*Lunatic*, n.
One whose delusions are out of fashion.

by DoDo on Tue Aug 7th, 2012 at 01:01:46 PM EST
[ Parent ]
Well, according to local tradition, the evil Baron des Adrets, the bloodthirstiest of Protestant generals in the 16th century wars of religion, won a pitched battle nearby, and our stream ran red with blood.  However, in this remote and eternally poor mountain region, 50km southwest of Lyon, there were no fertile lands to settle, nothing much to plunder, and it's completely unstrategic. The Loire plains to the immediate west, and the Rhone valley to the immediate east, yes, they have seen more than their share of great migrations, invasions etc... but no trace of significant population influx that I ever found.

As for people moving around a lot. Not. Genealogical research by my ex-wife demonstrated that your spouse came from an area within walking distance, for your basic peasants, until the early 20th century.

It is rightly acknowledged that people of faith have no monopoly of virtue - Queen Elizabeth II

by eurogreen on Tue Aug 7th, 2012 at 01:44:35 PM EST
[ Parent ]
Maybe for 98% in certain areas in the last 1000 years. But even the 2% remaining (and non-peasants) is enough.

*Lunatic*, n.
One whose delusions are out of fashion.
by DoDo on Tue Aug 7th, 2012 at 01:55:10 PM EST
[ Parent ]
no trace of significant population influx that I ever found.

Where did you search for it? Speaking of which, when was the first mention of your village in historical records?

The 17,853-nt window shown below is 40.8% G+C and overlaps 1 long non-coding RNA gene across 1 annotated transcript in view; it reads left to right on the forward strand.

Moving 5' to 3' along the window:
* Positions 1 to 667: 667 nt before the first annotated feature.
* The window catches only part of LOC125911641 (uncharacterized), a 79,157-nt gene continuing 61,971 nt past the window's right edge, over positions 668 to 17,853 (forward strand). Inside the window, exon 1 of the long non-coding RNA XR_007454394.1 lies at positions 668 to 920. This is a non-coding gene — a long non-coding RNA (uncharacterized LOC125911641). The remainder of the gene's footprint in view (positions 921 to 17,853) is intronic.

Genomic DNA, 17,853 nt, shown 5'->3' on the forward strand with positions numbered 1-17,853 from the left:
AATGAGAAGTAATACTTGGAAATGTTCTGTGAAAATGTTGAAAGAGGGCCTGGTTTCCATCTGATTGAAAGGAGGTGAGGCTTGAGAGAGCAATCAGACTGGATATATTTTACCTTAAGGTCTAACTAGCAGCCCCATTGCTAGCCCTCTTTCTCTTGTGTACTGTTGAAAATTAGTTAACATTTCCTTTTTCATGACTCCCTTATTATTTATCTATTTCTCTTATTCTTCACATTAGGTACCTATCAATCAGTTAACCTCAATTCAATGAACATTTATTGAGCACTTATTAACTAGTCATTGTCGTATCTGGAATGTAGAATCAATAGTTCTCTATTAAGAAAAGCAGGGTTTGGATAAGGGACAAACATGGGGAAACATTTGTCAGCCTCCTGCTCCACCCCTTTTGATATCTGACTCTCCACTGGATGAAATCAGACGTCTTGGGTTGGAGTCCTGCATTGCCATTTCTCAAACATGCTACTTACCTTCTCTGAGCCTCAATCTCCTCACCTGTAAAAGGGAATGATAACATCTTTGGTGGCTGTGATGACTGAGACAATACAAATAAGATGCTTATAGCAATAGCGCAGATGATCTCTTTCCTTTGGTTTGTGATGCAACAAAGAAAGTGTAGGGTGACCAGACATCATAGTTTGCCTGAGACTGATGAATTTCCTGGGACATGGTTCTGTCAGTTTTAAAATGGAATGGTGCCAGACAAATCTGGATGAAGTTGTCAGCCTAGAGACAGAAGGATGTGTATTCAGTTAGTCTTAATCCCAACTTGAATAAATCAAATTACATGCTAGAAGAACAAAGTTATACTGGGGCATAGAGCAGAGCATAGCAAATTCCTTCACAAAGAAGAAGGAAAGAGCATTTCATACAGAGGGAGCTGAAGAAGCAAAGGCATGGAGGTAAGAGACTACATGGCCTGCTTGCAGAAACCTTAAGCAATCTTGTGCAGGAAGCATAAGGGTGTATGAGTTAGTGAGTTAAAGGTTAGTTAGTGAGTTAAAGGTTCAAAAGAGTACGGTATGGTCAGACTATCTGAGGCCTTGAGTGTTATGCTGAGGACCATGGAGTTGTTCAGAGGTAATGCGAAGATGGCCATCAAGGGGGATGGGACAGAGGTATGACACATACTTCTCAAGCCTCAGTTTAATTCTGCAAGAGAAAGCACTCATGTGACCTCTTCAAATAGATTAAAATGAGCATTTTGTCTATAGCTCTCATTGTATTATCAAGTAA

*Lunatic*, n.
One whose delusions are out of fashion.

by DoDo on Tue Aug 7th, 2012 at 02:13:02 PM EST
[ Parent ]
Note that the teacher is paid by, and the school programs established by, the French government, right ?

Un roi sans divertissement est un homme plein de misères
by linca (antonin POINT lucas AROBASE gmail.com) on Wed Aug 8th, 2012 at 10:25:14 AM EST
[ Parent ]
well, obviously. Education (programme and staffing) is currently a nation-state-level competency; whether it should remain so is an interesting question, because it is definitely one of the strongest defining characteristics of a nation-state.

But managing a primary school, providing the buildings, employing ancillary staff, are communal responsibilities. In France, the size of a commune varies wildly (from dozens to millions of inhabitants); what I propose is that it should be a "parish level" competency rather than a municipal one.

It is rightly acknowledged that people of faith have no monopoly of virtue - Queen Elizabeth II

by eurogreen on Wed Aug 8th, 2012 at 10:37:32 AM EST
[ Parent ]
Primary schools being a muni responsibility already leads to gentrification. Restricting the ability to redistribute resources to the parish level is not going to improve that trend.

- Jake

Friends come and go. Enemies accumulate.

by JakeS (JangoSierra 'at' gmail 'dot' com) on Wed Aug 8th, 2012 at 10:49:28 AM EST
[ Parent ]
In France at least, there is pretty heavy redistribution between municipalities, supervised by the national level. This is why a country village could run a decent school, by the way : half of the municipal budget is subsidy. What I'm suggesting, I suppose, is that the parish level should be resourced according to population (rather than ability to levy property taxes). More widely, local-level democracy as a community-building tool.

It is rightly acknowledged that people of faith have no monopoly of virtue - Queen Elizabeth II
by eurogreen on Wed Aug 8th, 2012 at 11:16:26 AM EST
[ Parent ]
Historical note: the decentralization reforms carried out by Minister of Interior Gaston Defferre in 1982, during Mitterand's first term, handed the management of schools (buildings & logistics but not the curriculum nor the teachers) for:

That's pretty much how it's been working for the past 30 years. Kind of complicated? Some would argue this is a French cultural trait...
by Bernard on Wed Aug 8th, 2012 at 04:22:52 PM EST
[ Parent ]